It is 2013. | Keep Singing!
It is December, 2013.
I am in Brooklyn, NY, at the Barclays Center.
HERE'S WHAT I KNOW IN THIS MOMENT.
It's been one year and four months since I started my job with the Barclays Center and Brooklyn Nets. These are my last few days before I leave the company. On this day, I am filming a feature on the band MGMT. Since their management did not give us access to interview the band, we had to get creative and decided to do a clip on their cowbell. Don't ask. I am 26 years old.
I am also filming a segment called The BCTV Ticket.
As I usually get before making a change, I am contemplative. I walk onto the herringbone court - the only one in the NBA - and am reminded of the countless interviews and stand-ups I've done during Brooklyn Nets games. A few come to mind. Larry King. Because he's one of my heroes. John Legend. Because his then fiancee Chrissy Teigen would not give him permission to start our interview until he removed his puffy jacket. It had something to do with him not looking his best on camera. Fabolous. Because he thought I was cool. He let me call him Fab. The moment I saw Charlie Rose walking on our Concourse and I got weak in the knees. There were so many memories had. I thought, I am going to miss this place and mostly, the people who had become my family. But I quickly erased that thought. I've moved many times before. Left countless friends before. This was child's play. Man up, Alyonka!
As I move about the court, my Boss and I decide to film the BCTV Ticket in the center of the court. That's when I see a microphone. I had mentioned in passing that before there was broadcasting, and hosting, and social media reporting. Before there was TSN, and CBC, and HBO, and NHL, and PensTV, and BCTV. Before the career that I held on to in my 20's. There was singing. I walk to the mic laying on the stats table and I look to my boss-man. He knows. Looks away and pretends like he doesn't see. Technically, I'm not supposed to do this. This might piss people off. But, I'm leaving anyways. So does it really matter?
I pick up the mic and think back to the last time I held one of these.
It was in the fall of 2007, in Los Angeles, California, minutes before I was cut from Season 7 of American Idol's Top 100. I walked off the stage and figured it was my song choice. I sang Nine Inch Nails cover of 'Hurt'.
I would later run into Simon Cowell at a restaurant in LA. He will remember me as "the Russian sister" and will suggest that I try out again.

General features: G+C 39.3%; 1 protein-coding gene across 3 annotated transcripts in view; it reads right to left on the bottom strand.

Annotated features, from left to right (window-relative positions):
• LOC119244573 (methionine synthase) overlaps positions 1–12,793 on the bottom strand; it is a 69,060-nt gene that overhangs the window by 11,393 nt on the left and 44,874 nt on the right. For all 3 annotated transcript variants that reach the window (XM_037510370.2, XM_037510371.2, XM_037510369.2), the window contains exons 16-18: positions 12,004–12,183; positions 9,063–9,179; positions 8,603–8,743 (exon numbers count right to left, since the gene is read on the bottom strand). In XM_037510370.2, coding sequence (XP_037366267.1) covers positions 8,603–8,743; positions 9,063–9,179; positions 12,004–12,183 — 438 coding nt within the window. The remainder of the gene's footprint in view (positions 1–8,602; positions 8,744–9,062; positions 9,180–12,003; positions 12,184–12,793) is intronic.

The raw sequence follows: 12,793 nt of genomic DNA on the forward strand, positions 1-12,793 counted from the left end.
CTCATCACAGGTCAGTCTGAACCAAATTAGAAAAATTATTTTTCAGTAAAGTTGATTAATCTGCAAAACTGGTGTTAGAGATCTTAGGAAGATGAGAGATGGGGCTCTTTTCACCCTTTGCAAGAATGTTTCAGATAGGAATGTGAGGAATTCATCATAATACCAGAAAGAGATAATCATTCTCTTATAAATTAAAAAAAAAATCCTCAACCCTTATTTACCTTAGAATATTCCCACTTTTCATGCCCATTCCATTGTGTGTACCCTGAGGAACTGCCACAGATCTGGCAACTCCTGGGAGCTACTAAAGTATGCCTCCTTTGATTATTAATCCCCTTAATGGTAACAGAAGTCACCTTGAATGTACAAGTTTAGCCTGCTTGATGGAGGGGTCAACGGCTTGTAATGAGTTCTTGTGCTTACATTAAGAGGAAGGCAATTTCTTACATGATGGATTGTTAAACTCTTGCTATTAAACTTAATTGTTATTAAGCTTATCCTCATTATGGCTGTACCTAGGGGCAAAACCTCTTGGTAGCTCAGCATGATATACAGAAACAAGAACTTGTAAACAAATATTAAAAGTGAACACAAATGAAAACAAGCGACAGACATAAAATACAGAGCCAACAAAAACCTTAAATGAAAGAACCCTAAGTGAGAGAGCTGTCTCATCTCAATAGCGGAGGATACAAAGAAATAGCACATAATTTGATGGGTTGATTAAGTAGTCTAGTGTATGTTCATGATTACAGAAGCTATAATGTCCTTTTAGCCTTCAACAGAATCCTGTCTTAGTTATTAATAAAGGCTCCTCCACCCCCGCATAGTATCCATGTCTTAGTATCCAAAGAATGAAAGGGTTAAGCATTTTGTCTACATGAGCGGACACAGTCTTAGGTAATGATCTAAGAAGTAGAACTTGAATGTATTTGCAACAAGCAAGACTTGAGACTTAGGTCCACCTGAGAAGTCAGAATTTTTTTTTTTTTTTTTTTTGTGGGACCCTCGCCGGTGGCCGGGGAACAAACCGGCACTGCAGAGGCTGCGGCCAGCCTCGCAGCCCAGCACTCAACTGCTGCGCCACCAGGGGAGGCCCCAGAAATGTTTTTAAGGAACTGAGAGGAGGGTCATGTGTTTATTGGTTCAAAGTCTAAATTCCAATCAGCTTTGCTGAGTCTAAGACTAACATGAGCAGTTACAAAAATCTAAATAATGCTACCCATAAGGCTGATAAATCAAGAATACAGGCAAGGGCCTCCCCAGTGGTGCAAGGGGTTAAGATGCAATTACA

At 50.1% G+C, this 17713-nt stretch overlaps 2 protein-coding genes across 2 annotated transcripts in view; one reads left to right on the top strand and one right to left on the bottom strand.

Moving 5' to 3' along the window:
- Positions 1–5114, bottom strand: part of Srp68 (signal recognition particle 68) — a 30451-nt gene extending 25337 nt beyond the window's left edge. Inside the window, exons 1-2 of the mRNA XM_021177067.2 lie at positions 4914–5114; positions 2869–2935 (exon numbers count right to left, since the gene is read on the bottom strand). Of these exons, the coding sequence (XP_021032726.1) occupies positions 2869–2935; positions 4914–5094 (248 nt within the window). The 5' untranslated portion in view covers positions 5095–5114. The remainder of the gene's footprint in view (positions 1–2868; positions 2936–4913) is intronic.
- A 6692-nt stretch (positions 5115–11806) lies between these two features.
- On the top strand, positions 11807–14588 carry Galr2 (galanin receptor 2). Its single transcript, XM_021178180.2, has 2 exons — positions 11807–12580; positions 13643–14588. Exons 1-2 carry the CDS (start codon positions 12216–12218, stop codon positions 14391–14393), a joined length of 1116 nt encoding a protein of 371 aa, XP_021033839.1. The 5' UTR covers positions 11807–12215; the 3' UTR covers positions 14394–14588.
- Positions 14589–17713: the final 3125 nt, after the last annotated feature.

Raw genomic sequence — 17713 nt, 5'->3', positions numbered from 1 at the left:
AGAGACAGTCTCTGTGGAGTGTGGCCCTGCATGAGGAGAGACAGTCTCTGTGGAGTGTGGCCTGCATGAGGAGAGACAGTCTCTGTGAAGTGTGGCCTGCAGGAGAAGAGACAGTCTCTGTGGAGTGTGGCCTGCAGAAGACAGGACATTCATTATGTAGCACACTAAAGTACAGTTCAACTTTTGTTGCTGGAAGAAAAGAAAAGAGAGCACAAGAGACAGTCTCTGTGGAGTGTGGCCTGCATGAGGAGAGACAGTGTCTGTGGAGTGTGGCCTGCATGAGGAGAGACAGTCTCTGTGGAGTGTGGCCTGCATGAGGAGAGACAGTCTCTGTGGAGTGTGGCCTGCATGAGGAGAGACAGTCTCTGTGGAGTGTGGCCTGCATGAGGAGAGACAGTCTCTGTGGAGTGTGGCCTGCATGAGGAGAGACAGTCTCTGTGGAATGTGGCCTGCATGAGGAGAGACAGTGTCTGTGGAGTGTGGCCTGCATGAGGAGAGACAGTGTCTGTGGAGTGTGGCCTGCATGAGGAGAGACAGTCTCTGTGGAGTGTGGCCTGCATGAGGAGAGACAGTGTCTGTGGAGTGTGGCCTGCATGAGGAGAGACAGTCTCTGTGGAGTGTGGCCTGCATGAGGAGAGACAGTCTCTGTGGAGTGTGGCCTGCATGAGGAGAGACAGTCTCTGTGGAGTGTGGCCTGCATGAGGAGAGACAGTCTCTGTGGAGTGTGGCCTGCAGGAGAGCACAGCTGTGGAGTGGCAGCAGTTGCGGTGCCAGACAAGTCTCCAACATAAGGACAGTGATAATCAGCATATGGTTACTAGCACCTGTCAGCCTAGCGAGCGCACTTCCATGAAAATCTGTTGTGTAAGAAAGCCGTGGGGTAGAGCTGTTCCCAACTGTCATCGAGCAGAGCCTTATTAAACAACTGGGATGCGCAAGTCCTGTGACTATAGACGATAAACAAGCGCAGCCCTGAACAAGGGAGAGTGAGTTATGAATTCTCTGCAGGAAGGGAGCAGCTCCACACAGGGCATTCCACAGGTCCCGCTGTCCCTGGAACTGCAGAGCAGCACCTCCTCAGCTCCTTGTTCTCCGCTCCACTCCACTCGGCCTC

HERE'S WHAT I DON'T KNOW IN THIS MOMENT.
I knew I was fearful of singing again but I didn't know why. So I began to sing anyways. My favorite song to sing. The first song I sang in front of a large audience, back in 1997. tens, tens, tens. Are you seeing a pattern here? Things come in tens. I sang for ten years and when it didn't evolve into something - I moved on. I worked in production for ten years and when I hit a wall - I moved on. Of course, this leaves room for contemplation. Maybe it's my fault. Maybe I'm doing something wrong. Maybe I'm not good at anything I put my hands on. But that doubt only breeds more doubt which creates negative self-talk and doesn't lead me anywhere. Awareness. I don't have it then, but I have it now.
There's a strange thing that happens when you've been rejected on many occasions. There's a sort of numbness that occurs. Subsequent rejections just don't hurt as much, if at all. In fact, they don't even really register. Over time they become a distant memory. This can result in a sort of resentment for that which got you there in the first place. For me it was obviously singing and I resented it AND myself for deceiving my mind to think that I could be somebody. So I did what I do best, I left it. Like I leave anything that hurts me. I leave before they leave me.
Hindsight is a remarkable thing. Knowing what I know now would have served me greatly. But I didn't know it then. So I can't change the past. But I can change the present for a better future. I've been running for a long time. From passions. From careers. From friends. From family. From emotionally-AVAILable men. And most detrimental of all - from myself. ALWAYS because of fear. Fear of rejection. Fear of getting hurt. Fear of making an attachment. Fear of not being good enough. fear. fear. fear. fear. FEAR DEFINED ME.
I've stopped running. I am facing my fears - one story at a time. Take it from me: it is less painful (and less exhausting) than running. Keep singing!